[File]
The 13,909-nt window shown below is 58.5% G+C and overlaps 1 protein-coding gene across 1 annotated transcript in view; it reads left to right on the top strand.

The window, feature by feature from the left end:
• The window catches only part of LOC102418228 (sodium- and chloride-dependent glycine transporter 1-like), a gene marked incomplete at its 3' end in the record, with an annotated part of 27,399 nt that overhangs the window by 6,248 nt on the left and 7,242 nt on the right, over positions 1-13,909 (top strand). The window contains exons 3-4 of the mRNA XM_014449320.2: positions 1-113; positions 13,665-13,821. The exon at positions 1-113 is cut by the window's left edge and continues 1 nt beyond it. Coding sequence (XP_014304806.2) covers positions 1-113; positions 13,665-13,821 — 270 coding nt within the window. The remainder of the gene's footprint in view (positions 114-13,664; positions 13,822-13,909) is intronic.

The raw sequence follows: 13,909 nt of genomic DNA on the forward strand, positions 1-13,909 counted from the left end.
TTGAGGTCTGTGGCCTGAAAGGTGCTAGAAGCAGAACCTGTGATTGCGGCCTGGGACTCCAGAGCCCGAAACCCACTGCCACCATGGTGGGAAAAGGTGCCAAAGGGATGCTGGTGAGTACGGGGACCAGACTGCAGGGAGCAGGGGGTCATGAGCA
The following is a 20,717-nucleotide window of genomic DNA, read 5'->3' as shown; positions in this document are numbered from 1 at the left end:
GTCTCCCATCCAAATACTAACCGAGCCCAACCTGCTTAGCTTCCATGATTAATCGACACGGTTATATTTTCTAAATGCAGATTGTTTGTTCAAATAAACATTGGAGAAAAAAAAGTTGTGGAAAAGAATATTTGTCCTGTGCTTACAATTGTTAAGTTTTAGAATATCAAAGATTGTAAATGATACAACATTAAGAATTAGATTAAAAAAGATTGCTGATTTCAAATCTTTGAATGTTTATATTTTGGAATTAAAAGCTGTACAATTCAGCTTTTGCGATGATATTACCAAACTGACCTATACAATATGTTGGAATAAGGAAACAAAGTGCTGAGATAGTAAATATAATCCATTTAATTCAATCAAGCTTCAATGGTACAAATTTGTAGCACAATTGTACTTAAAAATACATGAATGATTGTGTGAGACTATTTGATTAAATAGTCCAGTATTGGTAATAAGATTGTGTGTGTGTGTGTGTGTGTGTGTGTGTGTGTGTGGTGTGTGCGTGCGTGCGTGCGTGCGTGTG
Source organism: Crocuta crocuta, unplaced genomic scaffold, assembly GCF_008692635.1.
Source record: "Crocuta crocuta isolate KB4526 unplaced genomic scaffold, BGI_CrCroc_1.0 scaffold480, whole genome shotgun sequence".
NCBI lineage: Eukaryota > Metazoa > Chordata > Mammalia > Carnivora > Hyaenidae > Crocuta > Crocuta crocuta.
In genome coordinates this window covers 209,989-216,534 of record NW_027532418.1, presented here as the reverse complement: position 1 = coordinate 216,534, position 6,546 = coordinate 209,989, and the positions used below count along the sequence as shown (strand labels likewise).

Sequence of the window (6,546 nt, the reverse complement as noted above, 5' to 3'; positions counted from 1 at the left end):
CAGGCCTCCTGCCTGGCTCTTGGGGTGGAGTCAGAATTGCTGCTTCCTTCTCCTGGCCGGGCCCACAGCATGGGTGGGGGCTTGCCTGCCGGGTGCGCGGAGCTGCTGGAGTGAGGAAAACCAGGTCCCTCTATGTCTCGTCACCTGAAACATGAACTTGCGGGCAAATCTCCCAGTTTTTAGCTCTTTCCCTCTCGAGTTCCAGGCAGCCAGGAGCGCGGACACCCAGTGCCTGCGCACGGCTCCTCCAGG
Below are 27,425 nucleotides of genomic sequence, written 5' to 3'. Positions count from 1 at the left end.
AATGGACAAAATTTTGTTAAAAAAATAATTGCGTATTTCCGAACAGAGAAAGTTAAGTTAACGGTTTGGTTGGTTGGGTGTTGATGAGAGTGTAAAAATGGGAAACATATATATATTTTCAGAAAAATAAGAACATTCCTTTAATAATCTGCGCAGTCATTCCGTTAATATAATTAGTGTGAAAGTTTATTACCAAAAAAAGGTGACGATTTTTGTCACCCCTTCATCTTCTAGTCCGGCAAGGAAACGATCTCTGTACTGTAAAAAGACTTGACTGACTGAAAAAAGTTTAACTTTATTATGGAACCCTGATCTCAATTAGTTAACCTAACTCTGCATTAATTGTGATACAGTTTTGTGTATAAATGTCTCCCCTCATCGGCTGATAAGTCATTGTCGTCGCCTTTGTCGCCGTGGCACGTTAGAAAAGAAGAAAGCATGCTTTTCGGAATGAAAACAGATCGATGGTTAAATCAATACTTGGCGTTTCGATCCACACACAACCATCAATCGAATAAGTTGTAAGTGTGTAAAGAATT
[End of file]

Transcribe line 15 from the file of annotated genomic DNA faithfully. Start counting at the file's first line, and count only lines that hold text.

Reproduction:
AATGGACAAAATTTTGTTAAAAAAATAATTGCGTATTTCCGAACAGAGAAAGTTAAGTTAACGGTTTGGTTGGTTGGGTGTTGATGAGAGTGTAAAAATGGGAAACATATATATATTTTCAGAAAAATAAGAACATTCCTTTAATAATCTGCGCAGTCATTCCGTTAATATAATTAGTGTGAAAGTTTATTACCAAAAAAAGGTGACGATTTTTGTCACCCCTTCATCTTCTAGTCCGGCAAGGAAACGATCTCTGTACTGTAAAAAGACTTGACTGACTGAAAAAAGTTTAACTTTATTATGGAACCCTGATCTCAATTAGTTAACCTAACTCTGCATTAATTGTGATACAGTTTTGTGTATAAATGTCTCCCCTCATCGGCTGATAAGTCATTGTCGTCGCCTTTGTCGCCGTGGCACGTTAGAAAAGAAGAAAGCATGCTTTTCGGAATGAAAACAGATCGATGGTTAAATCAATACTTGGCGTTTCGATCCACACACAACCATCAATCGAATAAGTTGTAAGTGTGTAAAGAATT